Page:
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Croatia Road Trip: Driving from Dubrovnik to Zagreb (And Stops In Between)
Written by Phil and Caroline who love to travel Eastern Europe. Together, they write about their favourite travel experiences, the history of the countries they visit, and the mistakes they make along the way.
From its days as an eastern outpost of Rome to its position at the front line between the Habsburg and Ottoman empires to its initiation as a member of the Socialist Federative Republic of Yugoslavia, Croatia’s culture and history have long been deeply entwined with its neighbors.
Independent since the 90’s, for me, Croatia feels like a nation searching for its own identity – with each region having a different idea of what that identity should look like.
The sun-dappled coastal south and west look very Mediterranean, whereas the northern and eastern interior feels every bit as Mitteleuropean as Prague and Vienna.
This diversity – coupled with the country’s limited rail network – makes Croatia an excellent destination for a road trip. If you’re keen to explore as much of this stunning country as possible, read on to find out how we planned and completed our own grand tour.
When to Visit Croatia
Despite only being about a quarter of the size of the UK, Croatia has an extremely varied climate. Coastal Dalmatia and Istria enjoy warm summers and mild winters, whereas Central Croatia and Slavonia experience far greater extremes of temperature.
Unsurprisingly, this leads to a significant difference in tourist numbers – and therefore prices – during the peak months. We recommend visiting at the following times:
With temperatures often exceeding 30 degrees Celsius, and tourists flocking by the boatload to the major cities (particularly Dubrovnik), July and August should be avoided if at all possible.
Take advantage of the shoulder months; June and September will be a little cooler and considerably less busy, plus a fair bit cheaper. We visited in late-May, and the weather on the coast was perfect – although outside of the main tourist areas, we found some bars and restaurants were closed, and on the few occasions when we stayed in hotels rather than apartments, there were just a handful of other guests.
While undoubtedly beautiful at the height of summer, Istria really comes into its own in spring and autumn when the main tourist crush has abated.
You’ll be able to survive in a T-shirt as early as March and as late as October, and it’ll be much easier to get a table at one of the many fine restaurants that make the region a must-visit for foodies.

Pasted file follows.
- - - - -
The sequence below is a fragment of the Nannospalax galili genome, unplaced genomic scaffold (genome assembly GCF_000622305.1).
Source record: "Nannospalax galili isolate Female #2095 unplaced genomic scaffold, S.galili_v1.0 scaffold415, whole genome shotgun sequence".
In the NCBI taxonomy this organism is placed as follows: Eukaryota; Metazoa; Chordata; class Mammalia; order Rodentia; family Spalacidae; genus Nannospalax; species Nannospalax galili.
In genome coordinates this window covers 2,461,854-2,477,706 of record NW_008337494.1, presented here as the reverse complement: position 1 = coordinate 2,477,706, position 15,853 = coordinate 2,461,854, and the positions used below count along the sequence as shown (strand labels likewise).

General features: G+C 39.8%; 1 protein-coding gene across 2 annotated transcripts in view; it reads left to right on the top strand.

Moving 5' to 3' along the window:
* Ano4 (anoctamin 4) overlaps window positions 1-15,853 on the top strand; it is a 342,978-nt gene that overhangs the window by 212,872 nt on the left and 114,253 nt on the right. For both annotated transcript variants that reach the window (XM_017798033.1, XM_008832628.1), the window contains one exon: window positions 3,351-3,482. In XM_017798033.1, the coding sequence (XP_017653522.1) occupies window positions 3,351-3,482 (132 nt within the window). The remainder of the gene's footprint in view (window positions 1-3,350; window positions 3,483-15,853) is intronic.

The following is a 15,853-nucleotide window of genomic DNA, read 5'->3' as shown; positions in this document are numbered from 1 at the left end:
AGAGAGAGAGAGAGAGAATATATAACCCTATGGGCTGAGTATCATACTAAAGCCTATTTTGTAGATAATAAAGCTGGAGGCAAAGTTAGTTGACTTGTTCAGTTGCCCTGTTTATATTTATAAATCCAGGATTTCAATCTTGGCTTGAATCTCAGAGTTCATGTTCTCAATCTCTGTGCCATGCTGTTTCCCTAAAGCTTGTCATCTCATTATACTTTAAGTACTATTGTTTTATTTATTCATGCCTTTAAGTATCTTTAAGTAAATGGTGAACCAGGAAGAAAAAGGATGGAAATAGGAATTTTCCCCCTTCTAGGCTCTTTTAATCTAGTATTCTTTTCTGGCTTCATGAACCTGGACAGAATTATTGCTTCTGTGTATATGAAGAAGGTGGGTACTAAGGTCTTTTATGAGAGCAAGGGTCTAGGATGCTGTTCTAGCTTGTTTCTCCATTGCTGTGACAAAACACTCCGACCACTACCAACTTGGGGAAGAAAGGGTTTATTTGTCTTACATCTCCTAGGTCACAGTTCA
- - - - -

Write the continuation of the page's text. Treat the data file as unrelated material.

Winter in Central Croatia brings temperatures plummeting to just above freezing, and snow isn’t uncommon. While these conditions are fine for a spot of sightseeing in Zagreb, they’re less than ideal if you’re planning to visit major outdoor attractions like the beautiful Plitviče Lakes.
That said, if snow-covered hills and Christmas markets are your thing, you’ll love Central Croatia in winter.
The only Croatian region that still feels largely undiscovered by tourists, Slavonia is – unusually – at its quietest in summer, when the local population traditionally head for the coast.
You’ll be able to enjoy bargain prices at this time of year, but you’ll need to deal with the often roasting heat. Harvest-time (August and September) is an excellent opportunity to explore Slavonia’s countless traditional farmhouses and wineries.
Tips For Traveling By Road In Croatia
While we spent plenty of time planning our Croatian road-trip, it’s fair to say we didn’t get everything right. Learn from our successes and (numerous) failures, such as:
The Adriatic Highway Is Your Friend
This beautiful road – also known, less poetically, as the “D8” – runs the length of Croatia’s stunning Adriatic coast, from the Slovenian border to the north all the way to Montenegro in the south (incorporating a brief and unavoidable trip through Bosnia and Herzegovina).
Truly one of the great driving roads of the Mediterranean, it offers incredible views of azure seas and red-tiled rooftops, punctuated by sweeping corners that bypass beautiful hidden coves and tiny, picturesque fishing villages.
The highway became a constant and reassuring travel companion throughout the Dalmatian section of our road trip, and we felt a pang of melancholy when we were finally forced to say goodbye and head inland.
Stay Off The Motorways (Unless You’Re In A Hurry)
Part of the joy of a driving holiday is the freedom it offers; if you spot a glorious view, a cute place to stop for a picnic, or a charming little village, you can simply pull over and explore to your heart’s content. Croatia’s motorways offer literally none of those benefits.
These soulless stretches of tarmac may be the quickest way to get from A to B by car, but they typically achieve this through bypassing anything that you’d actually like to see. What’s more, you’ll have to pay to use them, and while they may offer a faster journey than smaller roads, they often take a longer route.